Start your trip at the 18th-century baroque (1) Belvedere palace—actually two palaces—Upper and Lower Belvedere, built as a summer residence for Prince Eugene of Savoy. Today, Belvedere boasts the most extensive collection of Austrian art from the Middle Ages to the present, including the world’s largest collection of Gustav Klimt works. From (2) Upper Belvedere, walk down the beautiful French-style (3) baroque gardens, built by Dominique Girard, pupil of André Le Nôtre, who designed the gardens of the French Palace of Versailles. Visit the (4) Lower Belvedere for a glimpse into Prince Eugene’s opulent baroque living quarters. Come out at Rennweg and continue to (5) Schwarzenbergplatz, with its 19th-century (6) Hochstrahlbrunnen and the (7) Red Army Monument behind it, erected in 1945 in commemoration of the Soviet soldiers who lost their lives in the battles around Vienna.
Walk around the (8) French Embassy, at one end of Schwarzenbergplatz head for the baroque (9) St. Charles’s Church (Karlskirche) (www.karlskirche.at), whose two pillars at the entrance resemble Trajan’s Column in Rome. Next to the church is the (10) Vienna University of Technology (www.tuwien.ac.at), which was founded in 1815 as an Imperial Polytechnic Institute. Across from the park of St. Charles’s Church is (11) Musikverein (www.musikverein.at)—one of the best music halls in the world and home to the Vienna Philharmonic Orchestra. Next to Musikverein is (12) Künstlerhaus (www.k-haus.at) with exhibition halls of the Association of Austrian Artists. Farther down on Friedrichstrasse is the white cube and golden roof detail of the (13) Secession (www.secession.at), built to host Secession (art nouveau) exhibitions and is still a popular location for shows. Next to it starts one of Vienna’s most popular markets, (14) Naschmarkt (www.wienernaschmarkt.eu), where you can buy fresh exotic fruit, vegetables, herbs, and local products. There are also plenty of dining options, from typical Austrian to Asian cuisine, in the area’s many eateries.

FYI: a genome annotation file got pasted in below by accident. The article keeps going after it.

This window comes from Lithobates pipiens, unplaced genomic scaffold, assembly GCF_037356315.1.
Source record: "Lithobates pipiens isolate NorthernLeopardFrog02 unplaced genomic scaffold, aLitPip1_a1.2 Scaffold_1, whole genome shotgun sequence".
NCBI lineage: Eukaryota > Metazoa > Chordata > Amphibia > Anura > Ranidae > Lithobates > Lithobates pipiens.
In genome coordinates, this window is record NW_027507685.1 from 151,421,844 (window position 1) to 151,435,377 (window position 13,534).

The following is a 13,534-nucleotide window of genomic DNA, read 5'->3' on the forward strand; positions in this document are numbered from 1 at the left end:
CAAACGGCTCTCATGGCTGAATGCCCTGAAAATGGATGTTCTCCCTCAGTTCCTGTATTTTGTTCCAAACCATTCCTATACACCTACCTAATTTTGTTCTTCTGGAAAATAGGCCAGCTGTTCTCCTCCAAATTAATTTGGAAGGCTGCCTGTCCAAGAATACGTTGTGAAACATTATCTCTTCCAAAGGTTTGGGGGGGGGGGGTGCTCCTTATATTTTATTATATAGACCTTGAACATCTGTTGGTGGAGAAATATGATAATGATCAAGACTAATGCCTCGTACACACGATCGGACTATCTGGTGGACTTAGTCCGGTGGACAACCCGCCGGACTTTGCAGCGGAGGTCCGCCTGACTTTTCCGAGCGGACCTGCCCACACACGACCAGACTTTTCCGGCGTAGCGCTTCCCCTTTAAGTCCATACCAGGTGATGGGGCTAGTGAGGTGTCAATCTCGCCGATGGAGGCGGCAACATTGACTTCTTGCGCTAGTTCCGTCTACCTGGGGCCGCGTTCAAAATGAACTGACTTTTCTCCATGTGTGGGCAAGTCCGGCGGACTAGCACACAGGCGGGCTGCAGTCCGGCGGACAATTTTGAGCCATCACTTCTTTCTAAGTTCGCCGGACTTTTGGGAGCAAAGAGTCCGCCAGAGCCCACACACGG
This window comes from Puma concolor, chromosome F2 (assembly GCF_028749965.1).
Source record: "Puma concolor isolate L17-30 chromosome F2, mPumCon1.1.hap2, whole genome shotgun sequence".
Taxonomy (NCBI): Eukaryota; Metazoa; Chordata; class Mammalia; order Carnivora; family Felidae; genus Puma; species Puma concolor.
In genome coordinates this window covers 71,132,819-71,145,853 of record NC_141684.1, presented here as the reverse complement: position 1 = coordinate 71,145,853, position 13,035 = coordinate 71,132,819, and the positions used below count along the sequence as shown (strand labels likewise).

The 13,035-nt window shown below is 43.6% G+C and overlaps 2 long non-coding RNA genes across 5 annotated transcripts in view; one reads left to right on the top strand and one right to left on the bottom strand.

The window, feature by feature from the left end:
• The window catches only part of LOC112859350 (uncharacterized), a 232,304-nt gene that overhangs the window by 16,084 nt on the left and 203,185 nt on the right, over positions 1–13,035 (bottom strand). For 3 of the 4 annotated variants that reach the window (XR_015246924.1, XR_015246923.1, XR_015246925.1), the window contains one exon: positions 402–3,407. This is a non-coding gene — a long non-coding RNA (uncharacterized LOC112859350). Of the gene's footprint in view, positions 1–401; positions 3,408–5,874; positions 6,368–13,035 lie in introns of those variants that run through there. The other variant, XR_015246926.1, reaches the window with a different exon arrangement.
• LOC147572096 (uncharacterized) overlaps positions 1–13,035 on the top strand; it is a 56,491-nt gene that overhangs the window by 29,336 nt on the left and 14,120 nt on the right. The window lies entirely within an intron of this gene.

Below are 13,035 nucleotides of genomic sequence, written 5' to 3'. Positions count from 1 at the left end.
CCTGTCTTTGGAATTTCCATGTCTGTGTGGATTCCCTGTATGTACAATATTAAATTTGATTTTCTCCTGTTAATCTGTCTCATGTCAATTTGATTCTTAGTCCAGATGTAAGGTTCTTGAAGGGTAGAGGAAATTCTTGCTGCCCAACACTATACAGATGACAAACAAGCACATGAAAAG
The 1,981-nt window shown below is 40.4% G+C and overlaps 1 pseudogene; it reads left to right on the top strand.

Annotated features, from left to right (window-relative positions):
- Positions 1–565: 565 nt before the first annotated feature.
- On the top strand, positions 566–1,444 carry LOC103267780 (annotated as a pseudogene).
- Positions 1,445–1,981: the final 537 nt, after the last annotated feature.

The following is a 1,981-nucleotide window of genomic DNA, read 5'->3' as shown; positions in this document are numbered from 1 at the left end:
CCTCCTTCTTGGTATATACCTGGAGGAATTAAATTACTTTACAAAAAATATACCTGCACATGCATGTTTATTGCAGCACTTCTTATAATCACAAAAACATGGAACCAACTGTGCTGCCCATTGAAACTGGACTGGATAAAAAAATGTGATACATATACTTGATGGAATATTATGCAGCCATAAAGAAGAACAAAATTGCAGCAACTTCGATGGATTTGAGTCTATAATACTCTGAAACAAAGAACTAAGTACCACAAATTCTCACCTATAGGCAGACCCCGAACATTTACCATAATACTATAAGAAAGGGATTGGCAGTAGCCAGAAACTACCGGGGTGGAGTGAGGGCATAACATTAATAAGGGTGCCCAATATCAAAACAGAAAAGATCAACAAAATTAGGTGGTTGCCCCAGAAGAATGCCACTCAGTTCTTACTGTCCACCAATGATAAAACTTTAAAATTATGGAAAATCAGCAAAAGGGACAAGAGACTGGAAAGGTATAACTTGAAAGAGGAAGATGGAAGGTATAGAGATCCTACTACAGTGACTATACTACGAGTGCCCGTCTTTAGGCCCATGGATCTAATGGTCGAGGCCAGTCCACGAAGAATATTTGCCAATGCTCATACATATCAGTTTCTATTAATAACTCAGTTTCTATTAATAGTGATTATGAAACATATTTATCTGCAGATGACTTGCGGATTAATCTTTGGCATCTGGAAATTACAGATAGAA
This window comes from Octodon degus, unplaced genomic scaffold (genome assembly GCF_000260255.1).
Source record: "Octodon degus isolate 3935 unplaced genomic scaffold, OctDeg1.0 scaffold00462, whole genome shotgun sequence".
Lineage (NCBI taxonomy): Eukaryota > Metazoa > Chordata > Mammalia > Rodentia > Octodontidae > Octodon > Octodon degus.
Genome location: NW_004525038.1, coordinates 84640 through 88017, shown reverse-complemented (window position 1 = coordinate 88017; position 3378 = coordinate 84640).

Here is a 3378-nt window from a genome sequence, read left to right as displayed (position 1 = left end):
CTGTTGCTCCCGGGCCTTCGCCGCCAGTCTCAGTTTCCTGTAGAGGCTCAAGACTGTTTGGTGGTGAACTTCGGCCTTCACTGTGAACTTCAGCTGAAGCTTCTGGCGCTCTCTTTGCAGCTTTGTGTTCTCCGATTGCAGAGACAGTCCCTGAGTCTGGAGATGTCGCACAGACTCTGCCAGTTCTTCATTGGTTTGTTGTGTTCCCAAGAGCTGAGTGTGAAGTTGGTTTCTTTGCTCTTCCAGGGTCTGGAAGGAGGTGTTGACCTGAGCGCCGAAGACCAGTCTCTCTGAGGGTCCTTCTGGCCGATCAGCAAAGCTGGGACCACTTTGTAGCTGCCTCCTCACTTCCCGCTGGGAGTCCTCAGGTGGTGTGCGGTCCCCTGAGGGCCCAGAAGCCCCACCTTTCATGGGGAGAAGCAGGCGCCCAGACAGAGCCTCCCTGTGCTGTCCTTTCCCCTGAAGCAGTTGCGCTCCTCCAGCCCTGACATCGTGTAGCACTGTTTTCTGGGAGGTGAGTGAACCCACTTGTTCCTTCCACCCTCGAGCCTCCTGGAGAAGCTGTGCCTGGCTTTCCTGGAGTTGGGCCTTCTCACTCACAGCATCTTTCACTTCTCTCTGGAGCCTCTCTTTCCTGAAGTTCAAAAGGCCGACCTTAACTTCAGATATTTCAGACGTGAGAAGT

Two architectural highlights in the Naschmarkt area are (15) Otto Wagner’s Majolikahaus on Linke Wienzeile 40 and the (16) Haus mit Goldverzierungen (house with golden ornaments) on Linke Wienzeile 38, the latter with decorative ornaments by Kolomann Moser. If you walk up Getreidemarkt on the side of the Secession building, you will reach (17) MuseumsQuartier, another hot spot for art and great food. It is a mixture of baroque architecture and modern design and home to a number of museums, bars, and restaurants.
Across from MuseumsQuartier’s main entrance is (18) Maria-Theresien-Platz with Vienna’s Museum of Art History on the right and Museum of Natural History on the left. For a walk in the small streets of the (19) Spittelberg area (www.spittelberg.at) head back through MuseumQuartier’s inner yard and up the stairs by the (20) Modern Art Museum building (www.mumok.at). Follow the tram line along Breite Gasse to Siebensterngasse; the small picturesque streets and squares of Spittelberg will be to your right. The area is home to many nice restaurants, art galleries, and, in winter, one of Vienna’s prettiest Christmas markets.
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